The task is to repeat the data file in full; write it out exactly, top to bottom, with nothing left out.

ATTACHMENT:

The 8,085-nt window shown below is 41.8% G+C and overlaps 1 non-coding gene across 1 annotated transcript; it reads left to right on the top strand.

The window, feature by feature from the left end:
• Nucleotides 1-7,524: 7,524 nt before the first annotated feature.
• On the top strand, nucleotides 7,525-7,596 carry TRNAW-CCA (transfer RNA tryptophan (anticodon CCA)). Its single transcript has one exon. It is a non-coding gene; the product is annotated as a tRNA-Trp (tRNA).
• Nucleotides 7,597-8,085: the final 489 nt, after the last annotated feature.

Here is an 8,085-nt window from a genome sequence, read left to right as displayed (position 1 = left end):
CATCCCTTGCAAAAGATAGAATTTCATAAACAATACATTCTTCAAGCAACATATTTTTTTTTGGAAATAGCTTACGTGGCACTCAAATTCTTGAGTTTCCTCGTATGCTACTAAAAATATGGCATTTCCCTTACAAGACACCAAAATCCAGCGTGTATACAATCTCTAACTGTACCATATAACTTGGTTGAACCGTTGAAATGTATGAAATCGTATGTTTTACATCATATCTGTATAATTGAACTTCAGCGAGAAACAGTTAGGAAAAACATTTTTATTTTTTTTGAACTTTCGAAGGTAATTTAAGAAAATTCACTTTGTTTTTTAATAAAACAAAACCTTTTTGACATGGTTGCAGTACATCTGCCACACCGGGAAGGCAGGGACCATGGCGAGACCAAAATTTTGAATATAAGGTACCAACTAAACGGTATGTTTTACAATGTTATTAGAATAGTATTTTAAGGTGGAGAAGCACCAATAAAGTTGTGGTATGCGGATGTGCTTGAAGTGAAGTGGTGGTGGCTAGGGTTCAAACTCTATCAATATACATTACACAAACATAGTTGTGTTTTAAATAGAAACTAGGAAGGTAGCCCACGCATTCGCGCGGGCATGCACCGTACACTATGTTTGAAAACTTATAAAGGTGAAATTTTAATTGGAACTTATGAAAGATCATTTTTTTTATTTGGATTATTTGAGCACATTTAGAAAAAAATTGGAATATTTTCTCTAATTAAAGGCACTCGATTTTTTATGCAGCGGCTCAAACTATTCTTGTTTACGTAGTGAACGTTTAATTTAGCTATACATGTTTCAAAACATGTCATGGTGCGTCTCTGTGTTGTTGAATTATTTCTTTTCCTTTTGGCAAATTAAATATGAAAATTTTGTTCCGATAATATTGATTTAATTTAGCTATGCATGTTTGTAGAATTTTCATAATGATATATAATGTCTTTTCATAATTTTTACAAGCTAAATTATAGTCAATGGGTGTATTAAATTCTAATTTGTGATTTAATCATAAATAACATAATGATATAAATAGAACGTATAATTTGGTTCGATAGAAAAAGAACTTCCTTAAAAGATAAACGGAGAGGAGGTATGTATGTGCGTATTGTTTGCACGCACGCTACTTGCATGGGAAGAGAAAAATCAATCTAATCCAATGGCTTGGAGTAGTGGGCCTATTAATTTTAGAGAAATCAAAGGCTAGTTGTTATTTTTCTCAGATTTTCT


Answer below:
The 8,085-nt window shown below is 41.8% G+C and overlaps 1 non-coding gene across 1 annotated transcript; it reads left to right on the top strand.

The window, feature by feature from the left end:
• Nucleotides 1-7,524: 7,524 nt before the first annotated feature.
• On the top strand, nucleotides 7,525-7,596 carry TRNAW-CCA (transfer RNA tryptophan (anticodon CCA)). Its single transcript has one exon. It is a non-coding gene; the product is annotated as a tRNA-Trp (tRNA).
• Nucleotides 7,597-8,085: the final 489 nt, after the last annotated feature.

Here is an 8,085-nt window from a genome sequence, read left to right as displayed (position 1 = left end):
CATCCCTTGCAAAAGATAGAATTTCATAAACAATACATTCTTCAAGCAACATATTTTTTTTTGGAAATAGCTTACGTGGCACTCAAATTCTTGAGTTTCCTCGTATGCTACTAAAAATATGGCATTTCCCTTACAAGACACCAAAATCCAGCGTGTATACAATCTCTAACTGTACCATATAACTTGGTTGAACCGTTGAAATGTATGAAATCGTATGTTTTACATCATATCTGTATAATTGAACTTCAGCGAGAAACAGTTAGGAAAAACATTTTTATTTTTTTTGAACTTTCGAAGGTAATTTAAGAAAATTCACTTTGTTTTTTAATAAAACAAAACCTTTTTGACATGGTTGCAGTACATCTGCCACACCGGGAAGGCAGGGACCATGGCGAGACCAAAATTTTGAATATAAGGTACCAACTAAACGGTATGTTTTACAATGTTATTAGAATAGTATTTTAAGGTGGAGAAGCACCAATAAAGTTGTGGTATGCGGATGTGCTTGAAGTGAAGTGGTGGTGGCTAGGGTTCAAACTCTATCAATATACATTACACAAACATAGTTGTGTTTTAAATAGAAACTAGGAAGGTAGCCCACGCATTCGCGCGGGCATGCACCGTACACTATGTTTGAAAACTTATAAAGGTGAAATTTTAATTGGAACTTATGAAAGATCATTTTTTTTATTTGGATTATTTGAGCACATTTAGAAAAAAATTGGAATATTTTCTCTAATTAAAGGCACTCGATTTTTTATGCAGCGGCTCAAACTATTCTTGTTTACGTAGTGAACGTTTAATTTAGCTATACATGTTTCAAAACATGTCATGGTGCGTCTCTGTGTTGTTGAATTATTTCTTTTCCTTTTGGCAAATTAAATATGAAAATTTTGTTCCGATAATATTGATTTAATTTAGCTATGCATGTTTGTAGAATTTTCATAATGATATATAATGTCTTTTCATAATTTTTACAAGCTAAATTATAGTCAATGGGTGTATTAAATTCTAATTTGTGATTTAATCATAAATAACATAATGATATAAATAGAACGTATAATTTGGTTCGATAGAAAAAGAACTTCCTTAAAAGATAAACGGAGAGGAGGTATGTATGTGCGTATTGTTTGCACGCACGCTACTTGCATGGGAAGAGAAAAATCAATCTAATCCAATGGCTTGGAGTAGTGGGCCTATTAATTTTAGAGAAATCAAAGGCTAGTTGTTATTTTTCTCAGATTTTCT